I’ve personally tried and tested a range of different Tabasco sauce substitutes to find the best one.
Whatever your reason for avoiding Tabasco sauce is and whatever dish you’re cooking.
Here’s the quick answer.
The best Tabasco sauce substitutes are other brands of Louisiana-style hot sauces (like Franks red hot), Mexican-style hot sauces (like cholula), Sriracha, or sambal oelek. You can also try red pepper flakes or fresh chilies. If you’re avoiding chili completely, try mustard.
Ready? Let’s jump in.
I made a batch of chicken wings to test 18 Tabasco sauce substitutes.
Tabasco sauce is a Louisiana-style hot sauce made from peppers of the same name. It’s spicy and tangy, and I was looking for a substitute that was just as addicting!
Here’s what I tested and the verdicts:
|Other brands of Louisiana-style hot sauces||Replace in a 1:1 ratio||10/10|
|Mexican-style hot sauces||Replace in a 1:1 ratio||10/10|
|Sriracha||Replace in a 1:1 ratio||10/10|
|Sambal oelek||Replace in a 1:1 ratio||9/10|
|Ground spices||Add to taste depending on the spice||8/10|
|Fresh chilies||Add to taste depending on the chili||8/10|
|Dry mustard||Replace with half the amount||7/10|
Common uses of Tabasco sauce and the best substitutes
Here are some popular ways to use tabasco sauce and the best substitutes for those situations:
- For cocktails – other brands of Louisiana-style hot sauces, Sriracha
- As a condiment – other brands of Louisiana-style hot sauces, Mexican-style hot sauce, Sriracha, sambal oelek
- For dips, sauces, and vinaigrettes – other brands of Louisiana-style hot sauces, sambal oelek, mustard, fresh chilis
- For marinades – Mexican-style hot sauce, sambal oelek, ground spices
Other brands of Louisiana-style hot sauces
Tabasco sauce is a Louisiana-style hot sauce, so using another Louisiana-style hot sauce is a no-brainer substitutes.
The only catch is most of them use cayenne chilies instead of Tabasco peppers, giving them a slightly different flavor profile.
There are many brands to choose from, and here are some of the most popular ones:
- Louisiana Hot Sauce – has milder heat than Tabasco but is noticeably saltier, so you may need to adjust the salt in your recipe.
- Frank’s Red Hot – this hot sauce is milder than Tabasco and has a more prominent peppery flavor.
- Crystal’s Hot Sauce – this is not as vinegar-forward as Tabasco, and I find the heat sensation it gives lasts longer on your tongue.
- Texas Pete – this is the mildest-tasting hot sauce of the bunch, so it’s an excellent option for those who find Tabasco too spicy.
Pro-tip: mix a few hot sauces together to add more complexity to your dishes.
How to substitute: replace Tabasco sauce in your recipe in a 1:1 ratio with your chosen Louisiana-style hot sauce.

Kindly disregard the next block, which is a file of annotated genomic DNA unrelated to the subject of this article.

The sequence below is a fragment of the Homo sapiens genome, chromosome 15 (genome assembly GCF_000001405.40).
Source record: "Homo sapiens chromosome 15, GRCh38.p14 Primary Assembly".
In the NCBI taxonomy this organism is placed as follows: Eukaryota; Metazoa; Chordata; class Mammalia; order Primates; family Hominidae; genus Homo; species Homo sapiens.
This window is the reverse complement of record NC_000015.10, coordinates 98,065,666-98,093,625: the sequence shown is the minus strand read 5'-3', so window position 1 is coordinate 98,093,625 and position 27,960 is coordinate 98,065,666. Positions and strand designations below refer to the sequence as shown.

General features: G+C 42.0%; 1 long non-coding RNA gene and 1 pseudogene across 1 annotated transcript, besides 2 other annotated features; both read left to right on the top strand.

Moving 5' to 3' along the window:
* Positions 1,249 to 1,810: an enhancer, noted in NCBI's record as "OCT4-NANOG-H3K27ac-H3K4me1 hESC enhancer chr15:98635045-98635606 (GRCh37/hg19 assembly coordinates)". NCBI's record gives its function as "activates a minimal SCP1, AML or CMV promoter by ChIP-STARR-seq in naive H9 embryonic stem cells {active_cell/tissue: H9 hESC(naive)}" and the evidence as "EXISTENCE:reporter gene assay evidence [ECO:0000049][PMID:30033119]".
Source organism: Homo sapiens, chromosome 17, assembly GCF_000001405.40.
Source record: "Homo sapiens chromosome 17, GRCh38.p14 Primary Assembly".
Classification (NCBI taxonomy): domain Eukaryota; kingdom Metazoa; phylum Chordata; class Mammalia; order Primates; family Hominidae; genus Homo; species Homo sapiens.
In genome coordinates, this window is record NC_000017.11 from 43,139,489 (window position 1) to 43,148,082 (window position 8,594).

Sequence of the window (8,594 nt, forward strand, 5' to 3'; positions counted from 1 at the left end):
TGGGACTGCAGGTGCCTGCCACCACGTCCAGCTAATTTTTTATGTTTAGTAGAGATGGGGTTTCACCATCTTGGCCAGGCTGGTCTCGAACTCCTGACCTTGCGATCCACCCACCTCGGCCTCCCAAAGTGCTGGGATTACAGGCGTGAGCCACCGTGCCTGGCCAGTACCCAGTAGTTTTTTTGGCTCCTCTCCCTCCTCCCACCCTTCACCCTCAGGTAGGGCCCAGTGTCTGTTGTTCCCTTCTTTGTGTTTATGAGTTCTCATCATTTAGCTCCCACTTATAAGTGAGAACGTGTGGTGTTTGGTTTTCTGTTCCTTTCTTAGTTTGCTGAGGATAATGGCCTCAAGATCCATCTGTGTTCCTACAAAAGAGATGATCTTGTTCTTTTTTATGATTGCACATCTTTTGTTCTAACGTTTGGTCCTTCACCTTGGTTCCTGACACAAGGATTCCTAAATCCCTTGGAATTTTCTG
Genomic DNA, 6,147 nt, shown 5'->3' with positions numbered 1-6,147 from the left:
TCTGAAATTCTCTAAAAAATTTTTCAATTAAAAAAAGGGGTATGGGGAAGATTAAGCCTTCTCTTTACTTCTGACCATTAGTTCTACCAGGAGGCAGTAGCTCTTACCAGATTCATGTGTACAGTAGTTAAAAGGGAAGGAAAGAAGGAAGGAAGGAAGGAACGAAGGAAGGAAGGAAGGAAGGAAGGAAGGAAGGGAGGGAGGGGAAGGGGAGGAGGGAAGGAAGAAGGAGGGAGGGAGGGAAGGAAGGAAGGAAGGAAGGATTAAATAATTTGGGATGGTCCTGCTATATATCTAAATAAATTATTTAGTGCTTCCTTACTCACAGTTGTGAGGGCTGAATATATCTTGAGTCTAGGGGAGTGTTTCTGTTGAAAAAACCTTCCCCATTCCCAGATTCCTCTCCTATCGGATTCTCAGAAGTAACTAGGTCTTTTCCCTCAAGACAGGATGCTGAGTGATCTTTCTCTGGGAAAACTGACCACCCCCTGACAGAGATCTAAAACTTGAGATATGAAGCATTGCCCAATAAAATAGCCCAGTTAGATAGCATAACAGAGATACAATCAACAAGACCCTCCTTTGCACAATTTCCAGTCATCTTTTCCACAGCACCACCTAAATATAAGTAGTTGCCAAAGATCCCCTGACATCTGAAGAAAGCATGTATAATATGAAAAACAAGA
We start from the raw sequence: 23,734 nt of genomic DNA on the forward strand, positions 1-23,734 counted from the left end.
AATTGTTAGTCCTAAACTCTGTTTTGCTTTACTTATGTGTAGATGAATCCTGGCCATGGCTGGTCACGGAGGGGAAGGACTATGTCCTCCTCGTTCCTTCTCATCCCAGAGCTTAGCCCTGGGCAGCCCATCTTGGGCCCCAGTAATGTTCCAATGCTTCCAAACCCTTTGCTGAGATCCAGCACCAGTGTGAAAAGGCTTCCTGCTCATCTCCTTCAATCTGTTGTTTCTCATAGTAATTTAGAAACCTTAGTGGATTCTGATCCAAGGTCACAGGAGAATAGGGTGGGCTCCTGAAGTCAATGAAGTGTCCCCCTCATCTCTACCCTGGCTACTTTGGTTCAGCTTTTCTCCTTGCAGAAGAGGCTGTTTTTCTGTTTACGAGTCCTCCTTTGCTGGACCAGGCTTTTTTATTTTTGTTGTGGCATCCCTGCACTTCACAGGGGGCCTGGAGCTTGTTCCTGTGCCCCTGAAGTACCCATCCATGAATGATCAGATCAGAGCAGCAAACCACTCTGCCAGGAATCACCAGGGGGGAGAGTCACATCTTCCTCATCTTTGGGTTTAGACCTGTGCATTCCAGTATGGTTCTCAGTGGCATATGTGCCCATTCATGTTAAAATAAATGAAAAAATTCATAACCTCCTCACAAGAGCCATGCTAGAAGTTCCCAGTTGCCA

Mexican-style hot sauces
Mexican-style hot sauces offer a unique twist on Tabasco sauce. They’re generally made with a blend of smoked or dried chili peppers instead of just one kind.
And they’re not typically fermented (like Tabasco). The flavors can range from smoky and earthy, to bright and citrusy.
Like with Louisiana-style hot sauces, there’s lots of brands to choose from:
- Cholula hot sauce – this has smoky, nutty flavors but is milder than Tabasco, so it’s an excellent option for those who can’t deal with spice.
- Tapatio hot sauce – this tastes peppery and is the spiciest I’ve tried of the bunch.
- Valentina’s Salsa picante – this has an added hint of citrus that’ll bring brightness to your dishes. It’s slightly spicier than Tabasco but won’t overwhelm the other flavors.
How to substitute: replace Tabasco sauce in your recipe in a 1:1 ratio with your chosen Mexican-style hot sauce.
I couldn’t make a list of Tabasco substitutes without having the iconic Sriracha!
This beloved condiment has a fermented base, similar to Tabasco, but with a thicker consistency.
And while both sauces pack a spicy punch, Sriracha offers a sweeter profile and an irresistible garlicky note that keeps you coming back for more.
With Sriracha’s popularity, you can find it in any store. But you can also make it from scratch if you have the time to spare!
Psst… I sometimes add a splash of vinegar to counteract the sweetness.
How to substitute: replace Tabasco sauce in your recipe in a 1:1 ratio with Sriracha.
Sambal oelek is a delicious Indonesian condiment everyone needs to try (you might even prefer it to Tabsco).
On the surface it looks like a simple chili sauce, but it’s got a surprisign depth to it.
It also sports a chunky texture because the peppers aren’t completely pureed, so it’ll add a rustic charm to your dish.
Despite its Asian roots, it’s just as versatile as Tabasco. I love using sambal oelek in cooking, but it’s also great as a condiment for burgers and even crispy fries.
Psst… I also have a great article on the best alternatives to sambal oelek.
How to substitute: replace Tabasco sauce in your recipe in a 1:1 ratio with Sambal Oelek.